Did the Bundesbank Follow a Taylor Rule? An Analysis Based on Real-Time Data
AbstractUsing a real-time data set for German GDP over the period from 1973 to 1998 we calculate various measures of output gaps and use these to calibrate and estimate Taylor-type reaction functions for the Bundesbank. Most of the reaction functions we find fit the Bundesbank's actual policy, as represented by the short-run interest rate, quite well. In contrast to previous findings based on ex post revised data for the output gap, we find the reaction coefficients to resemble quite closely those originally proposed by Taylor for some of our real-time measures of the output gap. Broad monetary aggregates such as M3, in contrast, only played a small role for the Bundesbank's interest rate decisions. Given the good record of the Bundesbank in fighting inflation, the results give support to the use of the Taylor rule for monetary policy.
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Bibliographic InfoArticle provided by Swiss Society of Economics and Statistics (SSES) in its journal Swiss Journal of Economics and Statistics.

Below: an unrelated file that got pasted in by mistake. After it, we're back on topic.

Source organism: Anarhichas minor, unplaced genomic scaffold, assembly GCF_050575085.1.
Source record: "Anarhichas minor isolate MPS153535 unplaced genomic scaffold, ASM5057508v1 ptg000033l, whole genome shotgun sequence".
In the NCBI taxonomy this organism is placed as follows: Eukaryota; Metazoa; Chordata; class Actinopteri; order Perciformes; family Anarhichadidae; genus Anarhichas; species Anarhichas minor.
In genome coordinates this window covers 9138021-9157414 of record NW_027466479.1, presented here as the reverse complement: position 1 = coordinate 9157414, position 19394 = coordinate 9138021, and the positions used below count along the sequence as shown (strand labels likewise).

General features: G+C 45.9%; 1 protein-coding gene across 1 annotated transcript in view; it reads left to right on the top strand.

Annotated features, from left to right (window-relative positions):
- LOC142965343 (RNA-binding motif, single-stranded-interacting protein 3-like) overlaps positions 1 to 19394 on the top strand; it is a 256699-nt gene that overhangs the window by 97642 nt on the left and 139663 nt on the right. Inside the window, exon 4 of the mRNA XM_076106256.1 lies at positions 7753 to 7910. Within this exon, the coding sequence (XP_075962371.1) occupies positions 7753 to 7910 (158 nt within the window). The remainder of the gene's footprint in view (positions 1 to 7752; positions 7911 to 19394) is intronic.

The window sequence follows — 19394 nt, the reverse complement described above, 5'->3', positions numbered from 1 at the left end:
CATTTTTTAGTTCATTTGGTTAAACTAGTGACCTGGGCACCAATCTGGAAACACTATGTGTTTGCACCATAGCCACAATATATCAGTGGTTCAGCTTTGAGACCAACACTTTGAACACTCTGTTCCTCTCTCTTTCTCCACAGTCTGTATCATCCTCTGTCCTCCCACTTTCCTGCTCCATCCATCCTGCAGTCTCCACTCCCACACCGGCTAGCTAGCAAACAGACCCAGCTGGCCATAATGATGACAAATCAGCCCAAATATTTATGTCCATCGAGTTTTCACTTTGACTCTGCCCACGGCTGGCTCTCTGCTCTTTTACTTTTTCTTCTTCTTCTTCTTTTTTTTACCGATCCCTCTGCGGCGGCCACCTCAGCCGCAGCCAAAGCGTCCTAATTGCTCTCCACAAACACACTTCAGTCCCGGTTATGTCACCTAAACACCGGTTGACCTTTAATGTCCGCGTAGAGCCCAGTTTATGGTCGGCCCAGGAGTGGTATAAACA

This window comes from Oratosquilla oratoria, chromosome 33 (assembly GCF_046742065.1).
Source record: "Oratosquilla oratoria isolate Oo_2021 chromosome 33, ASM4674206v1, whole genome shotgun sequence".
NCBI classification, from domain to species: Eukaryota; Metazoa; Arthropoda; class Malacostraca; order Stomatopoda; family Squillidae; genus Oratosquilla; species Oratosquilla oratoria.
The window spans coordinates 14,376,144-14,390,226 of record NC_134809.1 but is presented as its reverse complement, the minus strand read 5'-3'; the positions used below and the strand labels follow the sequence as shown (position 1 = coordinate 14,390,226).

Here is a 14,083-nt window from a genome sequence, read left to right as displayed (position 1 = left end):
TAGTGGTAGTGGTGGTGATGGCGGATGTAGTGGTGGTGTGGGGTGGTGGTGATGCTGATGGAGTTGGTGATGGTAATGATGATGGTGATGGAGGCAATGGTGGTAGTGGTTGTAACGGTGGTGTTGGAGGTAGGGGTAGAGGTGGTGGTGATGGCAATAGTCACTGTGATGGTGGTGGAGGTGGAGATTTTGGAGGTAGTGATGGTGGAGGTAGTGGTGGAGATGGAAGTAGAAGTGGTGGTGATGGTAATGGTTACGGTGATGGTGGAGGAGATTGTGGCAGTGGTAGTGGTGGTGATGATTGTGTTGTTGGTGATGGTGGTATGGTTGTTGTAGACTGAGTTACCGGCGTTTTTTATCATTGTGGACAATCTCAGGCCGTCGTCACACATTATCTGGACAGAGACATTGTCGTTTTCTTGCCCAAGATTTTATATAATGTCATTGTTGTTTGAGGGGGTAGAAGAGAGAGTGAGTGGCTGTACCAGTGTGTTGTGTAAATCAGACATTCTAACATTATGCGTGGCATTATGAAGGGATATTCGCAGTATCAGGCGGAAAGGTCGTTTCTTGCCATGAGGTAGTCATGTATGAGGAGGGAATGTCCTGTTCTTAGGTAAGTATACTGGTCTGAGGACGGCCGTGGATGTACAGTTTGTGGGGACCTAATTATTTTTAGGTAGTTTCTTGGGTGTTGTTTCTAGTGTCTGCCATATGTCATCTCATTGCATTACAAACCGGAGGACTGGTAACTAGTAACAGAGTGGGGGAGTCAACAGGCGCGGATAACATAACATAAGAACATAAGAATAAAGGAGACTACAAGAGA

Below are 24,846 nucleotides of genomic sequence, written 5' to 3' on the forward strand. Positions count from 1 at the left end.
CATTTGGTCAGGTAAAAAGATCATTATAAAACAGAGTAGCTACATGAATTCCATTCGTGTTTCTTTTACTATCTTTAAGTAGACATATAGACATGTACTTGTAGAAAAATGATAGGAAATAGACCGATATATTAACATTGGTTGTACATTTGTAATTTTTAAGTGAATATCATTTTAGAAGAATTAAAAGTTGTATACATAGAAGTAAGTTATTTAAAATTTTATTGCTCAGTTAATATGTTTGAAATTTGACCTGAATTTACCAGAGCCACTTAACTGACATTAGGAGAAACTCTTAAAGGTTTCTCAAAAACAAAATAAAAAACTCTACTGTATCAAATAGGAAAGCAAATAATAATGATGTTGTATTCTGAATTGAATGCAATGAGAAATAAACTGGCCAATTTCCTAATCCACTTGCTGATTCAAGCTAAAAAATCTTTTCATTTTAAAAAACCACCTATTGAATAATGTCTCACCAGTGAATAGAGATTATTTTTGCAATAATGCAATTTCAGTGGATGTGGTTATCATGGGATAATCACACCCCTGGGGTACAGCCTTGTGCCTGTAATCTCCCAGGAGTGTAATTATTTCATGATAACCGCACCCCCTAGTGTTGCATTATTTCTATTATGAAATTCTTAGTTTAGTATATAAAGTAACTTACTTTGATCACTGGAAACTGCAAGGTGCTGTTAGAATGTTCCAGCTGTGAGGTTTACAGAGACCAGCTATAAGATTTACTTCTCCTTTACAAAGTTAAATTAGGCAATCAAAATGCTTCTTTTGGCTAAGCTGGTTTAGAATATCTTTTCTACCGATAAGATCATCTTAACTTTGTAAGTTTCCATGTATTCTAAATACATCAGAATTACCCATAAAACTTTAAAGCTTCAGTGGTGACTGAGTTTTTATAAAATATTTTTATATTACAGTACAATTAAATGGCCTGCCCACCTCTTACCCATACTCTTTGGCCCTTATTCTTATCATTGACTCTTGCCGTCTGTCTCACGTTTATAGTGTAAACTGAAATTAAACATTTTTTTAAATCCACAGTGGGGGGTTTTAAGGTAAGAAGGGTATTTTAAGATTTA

Volume (Year): 141 (2005)
Issue (Month): II (June)
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More information through EDIRC
German real-time data; output gap; monetary policy rules;
Other versions of this item:
- Jens R. Clausen & Carsten-Patrick Meier, 2003. "Did the Bundesbank Follow a Taylor Rule? An Analysis Based on Real-Time Data," IWP Discussion Paper Series 02/2003, Institute for Economic Policy, Cologne, Germany.
- Jens R. Clausen & Carsten-Patrick Meier, 2003. "Did the Bundesbank Follow a Taylor Rule? An Analysis Based on Real-Time Data," Kiel Working Papers 1180, Kiel Institute for the World Economy.
- E52 - Macroeconomics and Monetary Economics - - Monetary Policy, Central Banking, and the Supply of Money and Credit - - - Monetary Policy
- E32 - Macroeconomics and Monetary Economics - - Prices, Business Fluctuations, and Cycles - - - Business Fluctuations; Cycles
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